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Top teams to preview course, compete at Cowboy Jamboree

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Gabby Hentemann leads the pack over the hill at the OSU Invitational at the OSU Cross Country Course on October 17, 2020 in Stillwater, Oklahoma.

The NCAA Cross Country Championships don’t come to OSU until November, but some of the nation’s top teams aren’t waiting that long.

BYU (No. 4 Men’s, No. 7 Women’s), Colorado (No. 5 Men’s, No. 3 Women’s), Stanford (No. 3 Men’s, No. 5 Women’s) and Northern Arizona (No. 1 Men’s) are among the nationally ranked teams set to compete in the Cowboy Jamboree at the Greiner Family Cross Country Course on Saturday.

“This is the best field I think we've ever had at the Cowboy Jamboree, I think,” OSU cross country coach Dave Smith said.

In total, the second-ranked Cowboy team will start the season facing 15 of the top 30 men’s teams in USTFCCCA’s rankings, while the third-ranked Cowgirls compete against 10 ranked women’s teams.

“Two really loaded fields,” Smith said. “It's kind of a little mini national meet six weeks out from nationals.”

A big reason for the stacked field is the opportunity to scout the course ahead of the national championship. Teams have a chance to run the course, known for its difficulty, and put a game plan together before returning later in the fall.

“I think that's the idea,” Smith said. “I think that's why a lot of people want to come down here and get a look at the course, because a lot of their athletes have heard horror stories.”

Even senior distance runner Gabby Hentemann has been subjected to the horrors of her home course. At the 2020 Cross Country Championships, held in Stillwater, she finished 250th out of 253 competitors.

The course is unforgiving, with its deceptive beauty and steep hills. Even for a regular on the course, there’s no guarantee to run it well. Repetition on the course helps create a mental advantage more so than a physical one.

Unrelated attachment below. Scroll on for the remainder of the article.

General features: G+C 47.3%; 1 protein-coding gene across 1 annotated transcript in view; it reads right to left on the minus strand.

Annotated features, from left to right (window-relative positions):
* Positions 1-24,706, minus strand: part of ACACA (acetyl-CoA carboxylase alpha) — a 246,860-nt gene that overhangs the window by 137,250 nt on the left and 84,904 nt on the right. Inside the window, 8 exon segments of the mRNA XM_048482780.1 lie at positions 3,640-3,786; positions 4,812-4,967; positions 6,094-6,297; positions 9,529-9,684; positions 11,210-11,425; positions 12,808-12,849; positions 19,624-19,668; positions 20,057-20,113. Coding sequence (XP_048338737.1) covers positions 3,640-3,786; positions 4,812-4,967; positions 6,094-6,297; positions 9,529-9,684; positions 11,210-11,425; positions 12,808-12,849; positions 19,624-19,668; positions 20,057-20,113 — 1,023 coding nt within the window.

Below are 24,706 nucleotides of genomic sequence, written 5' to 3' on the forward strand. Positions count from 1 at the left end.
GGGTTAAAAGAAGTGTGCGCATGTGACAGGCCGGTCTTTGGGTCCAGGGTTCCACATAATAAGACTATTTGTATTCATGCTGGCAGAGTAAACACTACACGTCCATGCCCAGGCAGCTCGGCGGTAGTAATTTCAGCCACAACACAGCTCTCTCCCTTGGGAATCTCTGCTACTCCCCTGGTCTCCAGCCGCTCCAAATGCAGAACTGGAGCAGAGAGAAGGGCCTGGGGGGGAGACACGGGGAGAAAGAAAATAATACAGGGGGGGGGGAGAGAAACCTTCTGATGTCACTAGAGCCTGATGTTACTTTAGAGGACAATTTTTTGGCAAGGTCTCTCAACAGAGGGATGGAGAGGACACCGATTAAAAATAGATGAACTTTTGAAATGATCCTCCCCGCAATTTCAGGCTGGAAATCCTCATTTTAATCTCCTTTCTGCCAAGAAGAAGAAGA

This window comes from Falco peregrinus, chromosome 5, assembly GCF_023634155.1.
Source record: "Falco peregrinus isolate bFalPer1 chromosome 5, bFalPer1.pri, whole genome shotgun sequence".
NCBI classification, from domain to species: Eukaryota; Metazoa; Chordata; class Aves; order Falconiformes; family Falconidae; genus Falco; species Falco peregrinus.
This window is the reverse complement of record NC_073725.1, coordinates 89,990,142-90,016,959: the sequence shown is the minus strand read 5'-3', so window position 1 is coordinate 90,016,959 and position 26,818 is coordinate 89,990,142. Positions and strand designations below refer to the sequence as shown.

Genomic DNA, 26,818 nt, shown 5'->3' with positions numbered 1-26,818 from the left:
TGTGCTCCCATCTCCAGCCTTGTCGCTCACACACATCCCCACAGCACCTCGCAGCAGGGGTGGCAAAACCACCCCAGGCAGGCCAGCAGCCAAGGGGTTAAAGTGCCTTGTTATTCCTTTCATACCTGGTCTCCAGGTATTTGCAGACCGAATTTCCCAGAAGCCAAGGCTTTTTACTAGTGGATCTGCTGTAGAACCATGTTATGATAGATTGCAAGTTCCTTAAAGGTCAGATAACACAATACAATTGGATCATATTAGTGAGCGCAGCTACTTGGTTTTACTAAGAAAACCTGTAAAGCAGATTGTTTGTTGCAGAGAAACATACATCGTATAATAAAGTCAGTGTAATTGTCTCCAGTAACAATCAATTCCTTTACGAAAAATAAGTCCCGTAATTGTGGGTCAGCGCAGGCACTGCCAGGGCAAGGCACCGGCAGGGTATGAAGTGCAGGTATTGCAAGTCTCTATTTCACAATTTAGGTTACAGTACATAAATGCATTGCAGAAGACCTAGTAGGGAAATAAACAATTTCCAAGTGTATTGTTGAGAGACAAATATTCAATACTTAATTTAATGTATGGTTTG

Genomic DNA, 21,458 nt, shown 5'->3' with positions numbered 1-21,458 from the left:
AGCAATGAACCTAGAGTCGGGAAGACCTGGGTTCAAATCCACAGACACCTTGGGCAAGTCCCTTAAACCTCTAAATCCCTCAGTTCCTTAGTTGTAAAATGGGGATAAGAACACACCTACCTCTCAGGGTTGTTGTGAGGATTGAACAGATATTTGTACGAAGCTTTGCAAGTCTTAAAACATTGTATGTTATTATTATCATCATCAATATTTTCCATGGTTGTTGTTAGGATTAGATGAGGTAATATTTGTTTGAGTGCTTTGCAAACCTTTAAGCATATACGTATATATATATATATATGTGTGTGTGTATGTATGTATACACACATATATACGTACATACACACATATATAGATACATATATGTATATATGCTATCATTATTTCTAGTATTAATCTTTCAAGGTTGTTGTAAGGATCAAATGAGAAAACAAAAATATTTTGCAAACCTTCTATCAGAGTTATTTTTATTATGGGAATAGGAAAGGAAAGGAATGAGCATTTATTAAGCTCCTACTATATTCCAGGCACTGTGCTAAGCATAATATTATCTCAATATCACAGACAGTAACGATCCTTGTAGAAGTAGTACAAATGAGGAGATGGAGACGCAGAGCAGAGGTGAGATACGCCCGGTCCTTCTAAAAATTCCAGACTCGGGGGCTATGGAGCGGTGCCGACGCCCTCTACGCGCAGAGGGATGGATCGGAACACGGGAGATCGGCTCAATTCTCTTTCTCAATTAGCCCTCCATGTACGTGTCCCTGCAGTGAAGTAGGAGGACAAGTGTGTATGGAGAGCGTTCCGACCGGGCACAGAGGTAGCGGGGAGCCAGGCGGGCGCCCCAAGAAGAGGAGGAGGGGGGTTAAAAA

“I think running it so much this year in practice, it doesn't make it easier because in my opinion, there's no such thing as easy cross country race,” Hentemann said. “But it makes it more familiar. And that takes kind of the fear away a bit.”

Sophomore runner Rory Leonard finished 14th at last year’s Cowboy Jamboree, but said the course’s difficulty is heavily dependent on a runner’s mindset coming into it each time.   

“The course changes on how you slept the night before, how you slept the night before that,” Leonard said. “Any internal factors, any small stresses from the day before. Stuff like that is what changes the course. The course stays the same the whole time. The only thing that changes is the person on it and how would you feel.”

The Cowboy Jamboree will give OSU and other programs the chance to gauge progress early in the season, and in no better place than the home of the national championship. How big of an advantage OSU has in constantly running the course is yet to be seen.

But it can’t hurt. After Saturday, all teams will have a better idea of what to expect for the ultimate meet in November – both competitively and course-wise.

“I use this analogy all the time. Like a golf course, I think each course kind of plays a certain way,” Smith said. “And I think knowing how this course runs, is important.”